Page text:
The 250,000-dollar threshold for annual income would mean that 98 percent of workers would pay no more taxes, Obama said, and middle-class families would get tax relief starting at 1,000 dollars to offset surging costs of living.
The Illinois senator also took aim at McCain's incremental approach to reform of healthcare, whose rocketing costs are one of the biggest headaches for small businesses, along with gasoline prices topping four dollars a gallon.
Touting his own plan to dramatically increase healthcare, Obama earlier went on ward rounds with a hospital nurse in St Louis, on the second day of a two-week campaign tour that is taking him deep into Republican territory.
Obama, 46, is capitalizing on profound disquiet about rising unemployment and home foreclosures, plus opposition to the Iraq war, to accuse McCain of offering "four more years" for the hugely unpopular Bush.
McCain, 71, has a new line of retort, saying Obama would represent a second term for 1970s president Jimmy Carter, a throwback to an era of runaway spending by the government and economic stagnation.
The economy has dominated the two contenders' hard-hitting exchanges since Obama's opponent in the Democratic nomination battle, Hillary Clinton, quit the race at the weekend.
In Washington, top Democrats put on a show of unity after the bruising primary season, detailing how the national party will merge its activities into the Obama campaign's to pursue an election strategy across all 50 states.
Democratic National Committee chairman Howard Dean said the race between the African-American Obama and Clinton had seen "some ugly moments" of racism and sexism.
But he stressed: "Today, we stand united as a Democratic Party, focused on putting an end to the idea of a third Bush term, which we would get with John McCain."
House of Representatives Speaker Nancy Pelosi had a message for the angry Clinton supporters who are now threatening to vote for McCain in protest at Obama's primary triumph.
"Women and blue-collar workers, whatever their race, have the most to gain by the election of Barack Obama as president of the United States and the most to lose by the election of John McCain," she said.
BS Ranch Perspective:
It is true that McCain paints Obama as somebody that will take any or all raises or money that you might have, to pay for the National Debt. However what McCain forgets is that Obama has said on his web site and during the debates that he is going to open up Negotiations with Countries where Communications have been closed for a good reason, that reason is that they Communicate but that country doesn't do so in good faith, and they have proven themselves to be untrustworthy, by lying to us every-time we have been to the table to discuss the closing of their Nuclear testing and plans to gain a Nuclear bomb. Obama is hoping that he will go to Russia and they will just turn off all their Nuclear Bombs and destroy them forever. Obama has also said through Talk that Northern Korea will follow suit, it is his behalf that we have not talked enough with N. Korea and the talking that he does and also the dismantling of the United States Nuclear Defensive arms that are just waiting to be used in defence of our safety if any of these countries Gains the Nuclear Bomb, and decides to use it.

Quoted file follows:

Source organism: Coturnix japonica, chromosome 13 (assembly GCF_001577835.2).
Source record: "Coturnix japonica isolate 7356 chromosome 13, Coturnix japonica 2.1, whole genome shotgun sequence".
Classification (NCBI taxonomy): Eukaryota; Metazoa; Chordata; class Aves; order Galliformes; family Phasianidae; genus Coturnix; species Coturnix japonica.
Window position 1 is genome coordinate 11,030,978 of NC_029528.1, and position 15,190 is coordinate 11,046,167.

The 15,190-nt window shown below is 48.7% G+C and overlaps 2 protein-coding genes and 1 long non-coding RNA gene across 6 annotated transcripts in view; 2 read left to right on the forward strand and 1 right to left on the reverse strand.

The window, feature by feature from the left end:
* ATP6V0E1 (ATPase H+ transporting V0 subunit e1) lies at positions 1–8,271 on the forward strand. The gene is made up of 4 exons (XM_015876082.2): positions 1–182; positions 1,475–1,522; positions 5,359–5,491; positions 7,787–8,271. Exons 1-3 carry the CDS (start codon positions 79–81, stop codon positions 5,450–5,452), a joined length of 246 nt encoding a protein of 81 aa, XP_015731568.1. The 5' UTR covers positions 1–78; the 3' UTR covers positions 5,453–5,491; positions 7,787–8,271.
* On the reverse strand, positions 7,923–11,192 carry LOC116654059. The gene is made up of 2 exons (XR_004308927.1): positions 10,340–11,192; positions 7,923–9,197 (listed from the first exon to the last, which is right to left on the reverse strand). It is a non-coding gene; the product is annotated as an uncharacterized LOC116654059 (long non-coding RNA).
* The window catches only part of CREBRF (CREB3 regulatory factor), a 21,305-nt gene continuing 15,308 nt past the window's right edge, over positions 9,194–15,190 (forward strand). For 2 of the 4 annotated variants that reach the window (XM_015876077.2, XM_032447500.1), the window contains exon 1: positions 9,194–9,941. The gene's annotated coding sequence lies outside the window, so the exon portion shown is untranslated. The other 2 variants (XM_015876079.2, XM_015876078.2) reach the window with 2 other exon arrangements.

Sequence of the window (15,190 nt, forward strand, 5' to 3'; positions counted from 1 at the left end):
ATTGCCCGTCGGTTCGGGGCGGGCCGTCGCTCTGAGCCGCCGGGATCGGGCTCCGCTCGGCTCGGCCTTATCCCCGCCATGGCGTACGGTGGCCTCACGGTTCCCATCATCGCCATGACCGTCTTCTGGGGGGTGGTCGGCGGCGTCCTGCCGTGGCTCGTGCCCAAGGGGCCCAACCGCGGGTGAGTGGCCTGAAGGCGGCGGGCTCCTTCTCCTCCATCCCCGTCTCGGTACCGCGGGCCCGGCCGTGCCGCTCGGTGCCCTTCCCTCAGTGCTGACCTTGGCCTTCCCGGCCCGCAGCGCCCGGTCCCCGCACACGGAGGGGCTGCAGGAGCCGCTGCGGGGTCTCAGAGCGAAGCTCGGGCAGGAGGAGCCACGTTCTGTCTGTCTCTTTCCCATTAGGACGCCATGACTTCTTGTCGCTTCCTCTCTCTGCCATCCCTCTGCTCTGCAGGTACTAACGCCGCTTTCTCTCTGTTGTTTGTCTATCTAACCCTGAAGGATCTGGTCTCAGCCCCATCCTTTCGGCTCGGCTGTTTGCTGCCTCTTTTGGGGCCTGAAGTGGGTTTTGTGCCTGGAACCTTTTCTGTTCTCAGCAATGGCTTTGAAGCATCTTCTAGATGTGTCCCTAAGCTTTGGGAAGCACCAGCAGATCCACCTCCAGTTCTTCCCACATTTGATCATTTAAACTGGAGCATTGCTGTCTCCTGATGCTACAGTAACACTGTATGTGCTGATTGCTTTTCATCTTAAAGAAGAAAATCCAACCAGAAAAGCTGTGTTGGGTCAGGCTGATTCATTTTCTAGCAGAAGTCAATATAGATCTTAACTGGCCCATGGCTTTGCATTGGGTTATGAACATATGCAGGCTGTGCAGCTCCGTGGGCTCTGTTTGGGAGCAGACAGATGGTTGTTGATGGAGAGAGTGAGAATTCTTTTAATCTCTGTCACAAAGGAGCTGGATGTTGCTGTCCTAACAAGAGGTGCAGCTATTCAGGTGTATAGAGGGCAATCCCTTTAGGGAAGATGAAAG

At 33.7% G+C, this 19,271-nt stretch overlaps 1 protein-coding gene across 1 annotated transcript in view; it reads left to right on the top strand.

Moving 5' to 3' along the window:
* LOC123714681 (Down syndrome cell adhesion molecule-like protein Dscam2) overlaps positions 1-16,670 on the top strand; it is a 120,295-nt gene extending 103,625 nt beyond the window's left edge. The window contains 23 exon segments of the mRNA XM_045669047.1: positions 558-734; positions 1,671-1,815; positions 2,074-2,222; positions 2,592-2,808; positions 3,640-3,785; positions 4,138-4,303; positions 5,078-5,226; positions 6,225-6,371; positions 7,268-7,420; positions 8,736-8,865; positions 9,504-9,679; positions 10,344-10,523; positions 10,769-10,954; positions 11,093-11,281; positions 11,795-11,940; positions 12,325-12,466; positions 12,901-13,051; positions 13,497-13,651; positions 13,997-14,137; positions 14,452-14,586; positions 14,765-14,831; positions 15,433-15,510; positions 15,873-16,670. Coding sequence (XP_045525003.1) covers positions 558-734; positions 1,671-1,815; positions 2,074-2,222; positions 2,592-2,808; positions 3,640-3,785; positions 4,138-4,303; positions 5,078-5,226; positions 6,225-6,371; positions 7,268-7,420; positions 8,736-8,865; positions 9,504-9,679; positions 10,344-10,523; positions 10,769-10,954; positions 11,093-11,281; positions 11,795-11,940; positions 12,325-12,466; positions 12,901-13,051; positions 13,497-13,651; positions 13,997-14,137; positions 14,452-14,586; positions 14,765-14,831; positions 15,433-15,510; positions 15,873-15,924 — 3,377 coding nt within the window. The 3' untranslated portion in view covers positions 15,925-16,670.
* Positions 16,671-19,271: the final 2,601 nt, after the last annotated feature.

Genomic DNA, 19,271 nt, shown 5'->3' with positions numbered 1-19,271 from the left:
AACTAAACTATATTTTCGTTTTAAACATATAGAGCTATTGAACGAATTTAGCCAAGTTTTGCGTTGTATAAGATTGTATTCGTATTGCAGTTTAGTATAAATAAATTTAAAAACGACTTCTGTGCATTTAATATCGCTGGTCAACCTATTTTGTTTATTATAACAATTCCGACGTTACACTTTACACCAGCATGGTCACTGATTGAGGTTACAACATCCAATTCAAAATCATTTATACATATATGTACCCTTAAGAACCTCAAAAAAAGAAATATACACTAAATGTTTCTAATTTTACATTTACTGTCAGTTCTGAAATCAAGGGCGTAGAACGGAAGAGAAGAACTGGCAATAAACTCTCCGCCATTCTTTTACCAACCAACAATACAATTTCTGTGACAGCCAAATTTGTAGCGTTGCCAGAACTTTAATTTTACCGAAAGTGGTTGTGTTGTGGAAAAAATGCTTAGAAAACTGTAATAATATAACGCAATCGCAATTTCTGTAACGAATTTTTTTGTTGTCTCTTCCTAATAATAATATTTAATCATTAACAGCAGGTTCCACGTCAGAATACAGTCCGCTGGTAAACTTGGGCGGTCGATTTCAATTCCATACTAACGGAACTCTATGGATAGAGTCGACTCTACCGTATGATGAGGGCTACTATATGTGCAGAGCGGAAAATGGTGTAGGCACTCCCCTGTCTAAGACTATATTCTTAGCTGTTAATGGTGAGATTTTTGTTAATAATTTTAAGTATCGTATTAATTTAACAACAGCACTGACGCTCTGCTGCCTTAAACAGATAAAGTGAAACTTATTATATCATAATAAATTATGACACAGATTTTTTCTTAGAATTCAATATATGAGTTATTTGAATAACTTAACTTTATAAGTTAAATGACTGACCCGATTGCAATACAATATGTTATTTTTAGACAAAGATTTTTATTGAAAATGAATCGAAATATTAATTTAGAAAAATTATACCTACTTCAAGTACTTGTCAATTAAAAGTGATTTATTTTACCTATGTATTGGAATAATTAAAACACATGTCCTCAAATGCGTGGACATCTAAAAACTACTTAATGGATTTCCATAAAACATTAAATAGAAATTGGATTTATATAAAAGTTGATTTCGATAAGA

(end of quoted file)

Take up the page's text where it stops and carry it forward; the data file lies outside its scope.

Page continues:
Star Wars Defense System has been shut down even though there has been successful tests that were done with that system, but it was expensive, & the President didn't see the payment of the system with the large amount of Debt that the country has. Obama wants to withdraw from Iraq and decrease the size of our Military Branches by a Considerable Amount, Not to mention Shutting down our Defensive Facilities that look out for our Countries Safety right now, We will not need it any more with all our Nuclear Weapons Dismantled and discarded. To show those Countries that Obama negotiates with that he is a man of his word, and he is willing to take the extra step, and hopefully those countries that he is negotiating with such as North Korea or Russia and I for one am hoping that if Obama wins that he is right in his plans, because I for one feel very uncomfortable trying to learn another language at my age.